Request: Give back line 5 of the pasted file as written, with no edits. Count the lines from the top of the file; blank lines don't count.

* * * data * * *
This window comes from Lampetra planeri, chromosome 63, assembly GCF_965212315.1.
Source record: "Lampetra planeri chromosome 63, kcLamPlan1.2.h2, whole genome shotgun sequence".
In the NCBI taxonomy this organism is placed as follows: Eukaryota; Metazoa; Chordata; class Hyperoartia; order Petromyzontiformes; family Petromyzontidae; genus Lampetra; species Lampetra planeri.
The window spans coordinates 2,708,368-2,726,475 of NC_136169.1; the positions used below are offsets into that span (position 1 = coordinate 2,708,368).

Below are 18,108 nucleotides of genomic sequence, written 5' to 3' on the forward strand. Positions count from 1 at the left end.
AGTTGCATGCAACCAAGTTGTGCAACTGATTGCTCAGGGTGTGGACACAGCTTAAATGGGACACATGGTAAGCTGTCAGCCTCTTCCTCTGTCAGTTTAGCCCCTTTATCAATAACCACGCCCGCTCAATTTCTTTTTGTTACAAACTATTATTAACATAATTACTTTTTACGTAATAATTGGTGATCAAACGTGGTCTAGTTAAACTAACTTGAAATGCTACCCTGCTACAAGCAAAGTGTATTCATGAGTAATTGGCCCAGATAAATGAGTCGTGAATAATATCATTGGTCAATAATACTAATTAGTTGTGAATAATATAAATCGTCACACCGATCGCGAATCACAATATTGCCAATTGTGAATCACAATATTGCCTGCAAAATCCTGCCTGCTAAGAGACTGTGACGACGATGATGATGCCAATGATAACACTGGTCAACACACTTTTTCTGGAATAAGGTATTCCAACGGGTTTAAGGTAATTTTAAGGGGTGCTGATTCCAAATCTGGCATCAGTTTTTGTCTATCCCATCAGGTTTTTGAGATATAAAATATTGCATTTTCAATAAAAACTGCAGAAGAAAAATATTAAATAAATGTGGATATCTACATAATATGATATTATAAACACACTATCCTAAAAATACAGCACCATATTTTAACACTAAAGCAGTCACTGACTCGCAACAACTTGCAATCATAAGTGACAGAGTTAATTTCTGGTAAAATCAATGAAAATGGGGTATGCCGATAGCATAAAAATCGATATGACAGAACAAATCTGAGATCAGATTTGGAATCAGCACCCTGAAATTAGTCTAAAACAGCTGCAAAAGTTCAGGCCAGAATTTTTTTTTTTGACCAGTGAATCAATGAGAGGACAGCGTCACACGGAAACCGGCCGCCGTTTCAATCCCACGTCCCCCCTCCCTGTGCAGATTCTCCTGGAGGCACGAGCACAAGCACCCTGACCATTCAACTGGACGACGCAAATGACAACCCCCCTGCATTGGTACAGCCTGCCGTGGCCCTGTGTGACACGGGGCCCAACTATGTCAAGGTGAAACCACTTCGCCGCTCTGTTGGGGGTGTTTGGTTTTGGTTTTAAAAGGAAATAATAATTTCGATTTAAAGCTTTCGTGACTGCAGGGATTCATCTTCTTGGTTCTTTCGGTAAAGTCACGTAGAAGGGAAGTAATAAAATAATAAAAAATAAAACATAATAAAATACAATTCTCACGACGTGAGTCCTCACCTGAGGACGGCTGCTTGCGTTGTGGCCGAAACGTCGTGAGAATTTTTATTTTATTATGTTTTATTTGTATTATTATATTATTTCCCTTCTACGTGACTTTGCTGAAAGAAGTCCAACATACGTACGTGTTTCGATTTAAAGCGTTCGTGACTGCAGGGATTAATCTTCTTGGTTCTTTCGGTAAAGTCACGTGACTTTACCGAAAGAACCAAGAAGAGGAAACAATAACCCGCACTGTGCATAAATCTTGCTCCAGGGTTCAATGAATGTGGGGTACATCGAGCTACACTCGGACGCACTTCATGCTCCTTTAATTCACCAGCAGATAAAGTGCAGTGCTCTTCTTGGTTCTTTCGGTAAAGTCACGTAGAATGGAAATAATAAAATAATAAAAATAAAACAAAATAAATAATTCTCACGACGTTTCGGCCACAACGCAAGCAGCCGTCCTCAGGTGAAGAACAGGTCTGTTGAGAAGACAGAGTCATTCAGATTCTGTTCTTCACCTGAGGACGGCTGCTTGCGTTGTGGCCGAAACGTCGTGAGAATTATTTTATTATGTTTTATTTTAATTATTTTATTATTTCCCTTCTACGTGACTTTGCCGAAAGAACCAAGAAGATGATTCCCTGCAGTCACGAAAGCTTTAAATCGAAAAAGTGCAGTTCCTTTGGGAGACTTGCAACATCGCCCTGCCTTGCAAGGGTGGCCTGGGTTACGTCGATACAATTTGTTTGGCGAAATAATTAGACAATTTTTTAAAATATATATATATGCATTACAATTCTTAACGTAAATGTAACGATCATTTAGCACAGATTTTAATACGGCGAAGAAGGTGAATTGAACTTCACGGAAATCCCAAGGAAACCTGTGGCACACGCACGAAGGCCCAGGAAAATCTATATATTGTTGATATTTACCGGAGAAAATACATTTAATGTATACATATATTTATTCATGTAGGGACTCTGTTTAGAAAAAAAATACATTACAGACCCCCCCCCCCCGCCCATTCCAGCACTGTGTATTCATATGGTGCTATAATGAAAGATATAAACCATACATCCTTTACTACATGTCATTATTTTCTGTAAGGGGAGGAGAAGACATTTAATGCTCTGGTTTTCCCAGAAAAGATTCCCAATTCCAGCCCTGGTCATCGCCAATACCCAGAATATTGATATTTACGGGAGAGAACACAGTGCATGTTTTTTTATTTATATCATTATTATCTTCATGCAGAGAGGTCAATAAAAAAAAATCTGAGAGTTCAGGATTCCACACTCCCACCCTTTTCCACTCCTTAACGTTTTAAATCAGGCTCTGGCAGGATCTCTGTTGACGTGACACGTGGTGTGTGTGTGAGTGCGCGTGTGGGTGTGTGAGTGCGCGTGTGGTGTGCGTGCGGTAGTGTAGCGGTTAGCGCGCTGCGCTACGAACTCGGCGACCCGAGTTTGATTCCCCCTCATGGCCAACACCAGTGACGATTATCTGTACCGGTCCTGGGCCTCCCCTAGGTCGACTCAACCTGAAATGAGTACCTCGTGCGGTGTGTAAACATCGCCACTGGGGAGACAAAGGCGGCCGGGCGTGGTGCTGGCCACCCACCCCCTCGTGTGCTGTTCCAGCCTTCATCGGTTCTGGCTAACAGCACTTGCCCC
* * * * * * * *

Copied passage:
Below are 18,108 nucleotides of genomic sequence, written 5' to 3' on the forward strand. Positions count from 1 at the left end.